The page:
But the end of News in Briefs is reason for a tiny feminist cheer on its own. The Sun still gives more room to docile-looking girls with nice racks than to grown-up women with something to say, but it’s no longer snickering at the very idea of something smart emerging from a pretty mouth. 

 

With thanks to Tim Ireland for the scans of historic Page 3 girls.

The final Page 3 News in Briefs.

Sarah Ditum is a journalist who writes regularly for the Guardian, New Statesman and others. Her website is here.

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The economics of outrage: Why you haven't seen the end of Katie Hopkins

Her distasteful tweet may have cost her a job at LBC, but this isn't the last we've seen of Britain's biggest troll. 

Another atrocity, other surge of grief and fear, and there like clockwork was the UK’s biggest troll. Hours after the explosion at the Manchester Arena that killed 22 mostly young and female concert goers, Katie Hopkins weighed in with a very on-brand tweet calling for a “final solution” to the complex issue of terrorism.

She quickly deleted it, replacing the offending phrase with the words “true solution”, but did not tone down the essentially fascist message. Few thought it had been an innocent mistake on the part of someone unaware of the historical connotations of those two words.  And no matter how many urged their fellow web users not to give Hopkins the attention she craved, it still sparked angry tweets, condemnatory news articles and even reports to the police.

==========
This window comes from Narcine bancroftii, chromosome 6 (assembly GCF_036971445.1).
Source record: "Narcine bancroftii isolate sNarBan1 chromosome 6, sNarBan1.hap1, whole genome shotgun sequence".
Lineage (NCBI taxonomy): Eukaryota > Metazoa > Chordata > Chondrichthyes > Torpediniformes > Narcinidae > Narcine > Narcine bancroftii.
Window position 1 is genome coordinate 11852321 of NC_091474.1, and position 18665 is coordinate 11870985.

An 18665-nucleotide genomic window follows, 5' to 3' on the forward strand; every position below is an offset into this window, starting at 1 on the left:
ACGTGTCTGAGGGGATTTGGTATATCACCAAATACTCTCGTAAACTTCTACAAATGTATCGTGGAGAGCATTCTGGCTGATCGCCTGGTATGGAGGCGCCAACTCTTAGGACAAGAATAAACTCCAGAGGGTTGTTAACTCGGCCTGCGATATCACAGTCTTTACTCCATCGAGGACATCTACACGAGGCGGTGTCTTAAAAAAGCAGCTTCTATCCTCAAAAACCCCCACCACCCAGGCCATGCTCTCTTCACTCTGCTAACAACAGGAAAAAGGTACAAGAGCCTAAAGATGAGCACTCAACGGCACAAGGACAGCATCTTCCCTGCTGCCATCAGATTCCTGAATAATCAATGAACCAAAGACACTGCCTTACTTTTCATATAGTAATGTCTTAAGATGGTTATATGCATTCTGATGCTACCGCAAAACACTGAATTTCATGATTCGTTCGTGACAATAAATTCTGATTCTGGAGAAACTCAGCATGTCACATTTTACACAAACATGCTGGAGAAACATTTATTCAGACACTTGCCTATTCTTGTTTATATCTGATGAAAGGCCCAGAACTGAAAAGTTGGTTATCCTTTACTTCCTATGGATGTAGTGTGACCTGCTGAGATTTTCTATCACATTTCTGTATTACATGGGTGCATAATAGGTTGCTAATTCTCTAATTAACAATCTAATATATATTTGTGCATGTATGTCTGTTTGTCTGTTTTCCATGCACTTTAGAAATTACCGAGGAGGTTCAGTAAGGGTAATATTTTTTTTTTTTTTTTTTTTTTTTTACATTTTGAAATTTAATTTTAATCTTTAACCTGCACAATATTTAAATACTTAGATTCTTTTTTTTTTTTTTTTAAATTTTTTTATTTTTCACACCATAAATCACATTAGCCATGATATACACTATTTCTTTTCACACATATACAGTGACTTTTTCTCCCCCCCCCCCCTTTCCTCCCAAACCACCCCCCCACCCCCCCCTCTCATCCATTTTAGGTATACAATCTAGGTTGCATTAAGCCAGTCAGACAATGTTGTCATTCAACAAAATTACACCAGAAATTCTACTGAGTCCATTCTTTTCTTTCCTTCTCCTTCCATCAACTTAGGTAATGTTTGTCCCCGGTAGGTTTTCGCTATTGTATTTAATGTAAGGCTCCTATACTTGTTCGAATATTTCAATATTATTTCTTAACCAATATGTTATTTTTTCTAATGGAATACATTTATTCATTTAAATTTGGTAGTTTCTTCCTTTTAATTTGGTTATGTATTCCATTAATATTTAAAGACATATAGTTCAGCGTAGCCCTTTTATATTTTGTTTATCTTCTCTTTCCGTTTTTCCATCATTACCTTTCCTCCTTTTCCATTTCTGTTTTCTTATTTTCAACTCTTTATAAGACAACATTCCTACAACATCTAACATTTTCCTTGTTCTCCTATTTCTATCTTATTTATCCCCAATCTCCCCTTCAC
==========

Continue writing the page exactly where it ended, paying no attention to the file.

Hopkins has lost her presenting job at LBC radio, but she is yet to lose her column at Mail Online, and it’s quite likely she won’t.

Mail Online and its print counterpart The Daily Mail have regularly shown they are prepared to go down the deliberately divisive path Hopkins was signposting. But even if the site's managing editor Martin Clarke was secretly a liberal sandal-wearer, there are also very good economic reasons for Mail Online to stick with her. The extreme and outrageous is great at gaining attention, and attention is what makes money for Mail Online.

It is ironic that Hopkins’s career was initially helped by TV’s attempts to provide balance. Producers could rely on her to provide a counterweight to even the most committed and rational bleeding-heart liberal.

As Patrick Smith, a former media specialist who is currently a senior reporter at BuzzFeed News points out: “It’s very difficult for producers who are legally bound to be balanced, they will sometimes literally have lawyers in the room.”

“That in a way is why some people who are skirting very close or beyond the bounds of taste and decency get on air.”

But while TV may have made Hopkins, it is online where her extreme views perform best.  As digital publishers have learned, the best way to get the shares, clicks and page views that make them money is to provoke an emotional response. And there are few things as good at provoking an emotional response as extreme and outrageous political views.

And in many ways it doesn’t matter whether that response is negative or positive. Those who complain about what Hopkins says are also the ones who draw attention to it – many will read what she writes in order to know exactly why they should hate her.

Of course using outrageous views as a sales tactic is not confined to the web – The Daily Mail prints columns by Sarah Vine for a reason - but the risks of pushing the boundaries of taste and decency are greater in a linear, analogue world. Cancelling a newspaper subscription or changing radio station is a simpler and often longer-lasting act than pledging to never click on a tempting link on Twitter or Facebook. LBC may have had far more to lose from sticking with Hopkins than Mail Online does, and much less to gain. Someone prepared to say what Hopkins says will not be out of work for long.